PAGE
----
AKRON, Ohio (AP) — Ohio's highest court is temporarily blocking a ruling that says a former police captain should have been kept in prison even after his conviction in his ex-wife's killing was overturned.
FILE- In this Tuesday, Jan. 29, 2013 file photo, Doug Prade, a former Ohio police captain who has spent nearly 15 years in prison for his ex-wife's killing, answers questions from the media after being released from the Madison Correctional Institution in London, Ohio. An appeals court in Ohio says a judge was wrong to release Prade. The ruling released Wednesday, March 19, 2014, comes a little more than a year after Prade was freed from prison based on new testing of a bite mark. A judge in Akron ruled in January 2013 that new DNA test results proved Prade didn't kill his former wife. (AP Photo/Jay LaPrete, File)
The state Supreme Court granted the request for a stay Thursday, the same day former Akron officer Douglas Prade (PRAYD') was jailed under orders from a county judge. It wasn't immediately clear whether the 67-year-old Prade would be released.
Prade served nearly 15 years and was freed in 2013 when a judge decided new DNA testing of a bite mark proved he didn't kill his ex-wife. But an appeals court concluded Wednesday that the test didn't give a clear answer.
Prade's attorneys have fought to keep him free while he appeals. Prosecutors want him returned to prison.
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A former police captain released after nearly 15 years in prison for his ex-wife's slaying landed back behind bars Thursday after an appeals court ruled a judge was wrong to free him based on bite-mark DNA testing.
Attorneys for former Akron officer Douglas Prade had sought to keep him free while he appeals to the Ohio Supreme Court, but Summit County Judge Christine Croce ordered him taken into custody. Prade didn't speak during the hearing and was taken away in handcuffs.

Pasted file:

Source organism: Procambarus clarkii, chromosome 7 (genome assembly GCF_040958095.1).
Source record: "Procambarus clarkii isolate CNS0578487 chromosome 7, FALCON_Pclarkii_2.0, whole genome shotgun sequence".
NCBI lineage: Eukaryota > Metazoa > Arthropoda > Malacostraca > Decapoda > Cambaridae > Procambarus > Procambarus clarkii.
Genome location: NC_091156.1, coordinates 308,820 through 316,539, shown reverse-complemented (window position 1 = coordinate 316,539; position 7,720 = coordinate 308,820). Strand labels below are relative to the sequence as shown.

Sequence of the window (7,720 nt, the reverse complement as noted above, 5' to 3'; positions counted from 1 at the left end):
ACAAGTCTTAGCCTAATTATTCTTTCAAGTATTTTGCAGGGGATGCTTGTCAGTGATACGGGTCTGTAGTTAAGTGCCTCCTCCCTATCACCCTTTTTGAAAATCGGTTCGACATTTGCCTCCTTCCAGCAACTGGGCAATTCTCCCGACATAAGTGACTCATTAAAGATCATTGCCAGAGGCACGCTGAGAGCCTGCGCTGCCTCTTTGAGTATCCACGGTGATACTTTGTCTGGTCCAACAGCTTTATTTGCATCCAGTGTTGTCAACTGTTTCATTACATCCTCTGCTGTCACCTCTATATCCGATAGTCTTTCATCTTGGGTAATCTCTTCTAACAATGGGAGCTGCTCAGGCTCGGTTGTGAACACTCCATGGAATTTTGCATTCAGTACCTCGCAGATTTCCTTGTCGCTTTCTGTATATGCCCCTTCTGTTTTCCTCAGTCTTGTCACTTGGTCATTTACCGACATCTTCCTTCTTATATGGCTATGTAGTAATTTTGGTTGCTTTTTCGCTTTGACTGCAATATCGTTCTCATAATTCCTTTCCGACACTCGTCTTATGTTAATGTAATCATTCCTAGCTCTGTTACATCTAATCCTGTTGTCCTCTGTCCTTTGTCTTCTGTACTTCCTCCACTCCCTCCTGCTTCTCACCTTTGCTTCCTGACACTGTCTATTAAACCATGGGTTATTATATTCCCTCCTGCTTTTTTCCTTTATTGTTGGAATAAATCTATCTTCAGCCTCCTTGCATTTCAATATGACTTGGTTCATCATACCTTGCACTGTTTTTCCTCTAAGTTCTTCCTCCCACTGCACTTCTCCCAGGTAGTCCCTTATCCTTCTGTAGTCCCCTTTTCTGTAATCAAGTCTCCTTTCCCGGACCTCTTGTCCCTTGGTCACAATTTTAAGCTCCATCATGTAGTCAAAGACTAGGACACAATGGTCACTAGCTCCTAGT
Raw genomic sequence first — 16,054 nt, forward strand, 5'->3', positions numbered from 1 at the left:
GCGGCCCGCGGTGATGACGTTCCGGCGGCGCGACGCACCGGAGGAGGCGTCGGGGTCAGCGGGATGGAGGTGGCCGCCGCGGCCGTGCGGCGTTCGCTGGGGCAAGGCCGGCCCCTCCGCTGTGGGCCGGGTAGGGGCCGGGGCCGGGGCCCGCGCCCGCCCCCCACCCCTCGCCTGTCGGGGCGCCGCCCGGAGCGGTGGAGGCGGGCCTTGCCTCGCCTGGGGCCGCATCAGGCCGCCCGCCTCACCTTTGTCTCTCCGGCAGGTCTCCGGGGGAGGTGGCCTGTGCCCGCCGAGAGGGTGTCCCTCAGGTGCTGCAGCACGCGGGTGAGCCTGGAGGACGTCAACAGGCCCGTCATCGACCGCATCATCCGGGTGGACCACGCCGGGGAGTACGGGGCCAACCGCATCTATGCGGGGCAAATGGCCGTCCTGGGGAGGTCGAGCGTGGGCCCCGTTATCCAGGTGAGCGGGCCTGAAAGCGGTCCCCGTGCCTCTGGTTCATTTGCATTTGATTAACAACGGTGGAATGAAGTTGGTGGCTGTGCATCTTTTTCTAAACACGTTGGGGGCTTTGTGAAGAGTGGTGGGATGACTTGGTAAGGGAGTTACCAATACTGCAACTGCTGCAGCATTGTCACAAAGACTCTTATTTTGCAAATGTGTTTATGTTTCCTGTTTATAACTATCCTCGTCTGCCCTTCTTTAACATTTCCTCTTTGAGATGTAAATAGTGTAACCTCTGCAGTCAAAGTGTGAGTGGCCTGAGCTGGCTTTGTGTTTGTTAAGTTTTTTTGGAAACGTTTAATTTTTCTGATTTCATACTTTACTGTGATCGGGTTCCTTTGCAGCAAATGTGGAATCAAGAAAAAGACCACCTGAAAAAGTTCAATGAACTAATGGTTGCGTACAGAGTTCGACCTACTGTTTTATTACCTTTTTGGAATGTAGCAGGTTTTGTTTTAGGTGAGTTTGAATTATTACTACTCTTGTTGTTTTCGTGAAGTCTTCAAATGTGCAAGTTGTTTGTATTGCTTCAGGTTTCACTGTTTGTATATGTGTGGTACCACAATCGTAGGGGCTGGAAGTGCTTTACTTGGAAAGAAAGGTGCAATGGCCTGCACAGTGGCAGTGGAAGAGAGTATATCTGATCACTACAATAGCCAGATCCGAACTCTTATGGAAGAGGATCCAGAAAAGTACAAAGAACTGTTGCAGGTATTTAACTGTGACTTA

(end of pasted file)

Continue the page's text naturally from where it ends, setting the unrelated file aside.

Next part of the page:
"We were hoping Judge Croce would wait until the Supreme Court made its ruling, but her hands were tied," attorney Lisa Gates said.
She said they are disappointed Prade is back in custody but are pleased the judge granted a request that he be held at the county jail. Prosecutors had wanted him returned to state prison.
Prade was freed in January 2013 when now-retired Judge Judy Hunter decided there was convincing evidence of his innocence based on DNA tests. The tests of the bite mark on Dr. Margo Prade's lab coat showed the DNA did not match that of her former husband.
But Ohio's 9th District Court of Appeals said Wednesday that the DNA testing raised more questions than answers and that Prade's original conviction was based on overwhelming circumstantial evidence.
"Without a doubt, Prade was excluded as a contributor of the DNA that was found in the bite mark section of Margo's lab coat," the ruling said. "The DNA testing, however, produced exceedingly odd results." Each sample produced completely different results, the appeals court said.
"While it is indisputable that there was only one killer, at least two partial male profiles were uncovered within the bite mark," the ruling said.
Prade, who maintains his innocence, has asked the Supreme Court to block the appeals court judgment, citing his intended appeal and an earlier order granting him a new trial, which his attorneys say "provides a strong basis for allowing Mr. Prade to remain released."
Prade had been living in Akron, bought a home and has been getting to know his grandchildren, his attorneys said in the filing as they explained why they don't consider him likely to flee.
Prosecutors indicated they'll fight Prade's planned Supreme Court appeal.
"In order to be exonerated, Prade and his attorneys needed to show clear and convincing evidence of his innocence — not simply create doubt," current county Prosecutor Sherri Bevan Walsh had said. "They failed."
The county prosecutor during Prade's original case was Maureen O'Connor, who is now the Supreme Court's chief justice.
Prade was convicted in 1998 of shooting his 41-year-old ex-wife, a family practitioner, in her van outside her Akron office. There were no witnesses and no fingerprints, and no gun was found after the November 1997 shooting.
The test of the lab coat fabric showed it contained multiple DNA profiles. None matched Douglas Prade's DNA.
An assistant prosecutor told the appeals court in August that the findings showed a possibility that the bite mark evidence was contaminated.
"The only absolute conclusion that can be drawn from the DNA results, however, is that their true meaning will never be known," the 71-page appeals court ruling said.
Last month, Prade filed a federal lawsuit against current and former police officers, claiming he was framed.
A bond hearing for Prade is scheduled April 4.
Associated Press writers Kantele Franko and Andrew Welsh-Huggins in Columbus contributed to this report.